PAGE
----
Having studied this for years now:
- I think the rapid depreciation from overproduction in 2007, 2008 and then the subsequent innovations from 2010 onward has stabilized. Turbonormalized Perspectives with FIKI are selling for at or slightly more than they were a year ago.
A. There a several forces at work here, but the chief driver of depreciation (IMO) is the significant advances in utility that Cirrus has added, particularly when compared to Mooney, Beech and Cessna. For example, if I can’t get a FIKI G36 Bonanza at any price, then a non-FIKI 2008 G36 is worth about the same, adjusted for hours, as a 2007 or 2009 non-FIKI Bonanza. Not so with a Cirrus, a non-FIKI SR22 is “less capable” than other available Cirri, and will remain so forever. So this “depreciation” exists as to greater degree than other common pistons.
B. They made a lot of G3 GTS Cirri in 2008. A lot. I remember looking at slightly used Perspective SR22s in 2008 and thinking that $449 was a lot for a 4-place airplane. I don’t remember what they were actually delivering them for in those days, but I bet a typical Garmin GTS SR22 has lost less than 20% of it’s original MSRP since delivery. I can’t find a 2008 pricelist to verify, but I bet someone can chime in. The wild drops in value cited by many may be overstated or may be a function of wild price increases as about $120,000 worth of options that weren’t available in the recent past are now commonly ordered.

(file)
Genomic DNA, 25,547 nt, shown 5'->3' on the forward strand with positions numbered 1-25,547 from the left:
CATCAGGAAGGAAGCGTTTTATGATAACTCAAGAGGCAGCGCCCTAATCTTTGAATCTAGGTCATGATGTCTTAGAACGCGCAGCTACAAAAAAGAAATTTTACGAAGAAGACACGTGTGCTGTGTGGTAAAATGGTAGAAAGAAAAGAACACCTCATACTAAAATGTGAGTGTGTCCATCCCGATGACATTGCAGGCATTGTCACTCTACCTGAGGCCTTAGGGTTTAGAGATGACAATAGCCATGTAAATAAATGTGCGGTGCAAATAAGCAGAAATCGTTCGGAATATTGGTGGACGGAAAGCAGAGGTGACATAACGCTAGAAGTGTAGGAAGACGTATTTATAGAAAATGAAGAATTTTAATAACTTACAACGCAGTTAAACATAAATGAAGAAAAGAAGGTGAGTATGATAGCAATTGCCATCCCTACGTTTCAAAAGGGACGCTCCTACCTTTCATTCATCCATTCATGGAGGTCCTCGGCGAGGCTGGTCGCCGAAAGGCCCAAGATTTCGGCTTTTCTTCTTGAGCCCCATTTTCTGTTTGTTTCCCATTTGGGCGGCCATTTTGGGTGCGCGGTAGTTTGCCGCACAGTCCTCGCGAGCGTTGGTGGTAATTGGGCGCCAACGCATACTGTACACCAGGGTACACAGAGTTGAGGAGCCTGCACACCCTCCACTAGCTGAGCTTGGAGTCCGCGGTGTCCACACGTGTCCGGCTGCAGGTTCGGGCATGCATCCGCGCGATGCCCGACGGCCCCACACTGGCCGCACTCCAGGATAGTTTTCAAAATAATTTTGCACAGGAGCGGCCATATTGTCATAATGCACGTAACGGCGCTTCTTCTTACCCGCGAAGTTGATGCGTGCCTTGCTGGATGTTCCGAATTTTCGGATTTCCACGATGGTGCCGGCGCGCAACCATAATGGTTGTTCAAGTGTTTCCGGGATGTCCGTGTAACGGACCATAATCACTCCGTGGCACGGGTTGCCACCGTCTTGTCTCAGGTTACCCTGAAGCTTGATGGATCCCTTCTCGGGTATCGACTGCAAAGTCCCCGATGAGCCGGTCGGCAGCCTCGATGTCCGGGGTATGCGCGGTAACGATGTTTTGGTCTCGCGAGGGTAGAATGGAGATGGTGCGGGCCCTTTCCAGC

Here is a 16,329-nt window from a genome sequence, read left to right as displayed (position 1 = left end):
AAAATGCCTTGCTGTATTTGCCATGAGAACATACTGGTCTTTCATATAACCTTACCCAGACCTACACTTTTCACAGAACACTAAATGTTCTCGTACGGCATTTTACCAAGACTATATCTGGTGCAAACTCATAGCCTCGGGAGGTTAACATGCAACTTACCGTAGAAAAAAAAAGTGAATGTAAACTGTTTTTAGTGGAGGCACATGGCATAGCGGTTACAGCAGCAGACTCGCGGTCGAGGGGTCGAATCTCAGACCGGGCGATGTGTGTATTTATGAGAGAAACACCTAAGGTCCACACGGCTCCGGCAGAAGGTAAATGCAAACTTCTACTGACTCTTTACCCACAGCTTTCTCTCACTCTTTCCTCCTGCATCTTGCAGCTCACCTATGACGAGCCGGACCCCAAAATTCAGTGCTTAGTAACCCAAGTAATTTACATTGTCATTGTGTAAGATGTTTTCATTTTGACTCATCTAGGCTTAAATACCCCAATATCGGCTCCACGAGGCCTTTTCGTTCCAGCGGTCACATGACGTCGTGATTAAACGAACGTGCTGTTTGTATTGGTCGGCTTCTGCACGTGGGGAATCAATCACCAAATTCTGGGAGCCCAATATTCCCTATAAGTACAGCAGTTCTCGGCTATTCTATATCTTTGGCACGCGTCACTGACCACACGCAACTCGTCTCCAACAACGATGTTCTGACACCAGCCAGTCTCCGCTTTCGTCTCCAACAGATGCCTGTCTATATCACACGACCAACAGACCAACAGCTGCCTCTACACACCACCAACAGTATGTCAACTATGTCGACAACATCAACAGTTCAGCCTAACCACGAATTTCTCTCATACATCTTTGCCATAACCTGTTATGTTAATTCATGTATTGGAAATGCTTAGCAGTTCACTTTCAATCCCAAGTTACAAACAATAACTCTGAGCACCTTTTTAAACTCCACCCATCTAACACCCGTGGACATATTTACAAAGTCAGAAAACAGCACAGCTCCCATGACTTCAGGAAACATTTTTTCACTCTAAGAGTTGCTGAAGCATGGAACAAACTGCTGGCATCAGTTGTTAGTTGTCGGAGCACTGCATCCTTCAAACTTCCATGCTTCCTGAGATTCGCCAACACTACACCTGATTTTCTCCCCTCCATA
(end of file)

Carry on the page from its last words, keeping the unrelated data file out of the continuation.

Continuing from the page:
Steele Aviation has a much more up-to-date evolution of the SR22 line that is current through 2014. Check out their website if you have specific “must-haves.” I have the changes important to me down to the serial number if you really want to get specific.
With the advent of the SF50, I think Cirrus has been slightly neglecting the piston line and will continue to do so. Thus, I don’t see any big-step changes to an airplane that can carry four real people a reasonable distance through real weather burning somewhere between 12 and 17 GPH, with the safety of a bail-out if the airplane really lets you down. The next things for the SR22 line are a G2000 or G3000, diesel powerplant, turbine powerplant, pressurization (in order of likelihood). Those same upgrades are available to all the other guys making piston singles and yet I don’t worry too much about a 2015 Cessna 206 being substantially less capable than a 2017 (and losing the commensurate value). I believe solid, highly capable, well supported airframes are going to retain value barring another world crisis more so than they have since 2008 as the market continues towards corporate turbofans.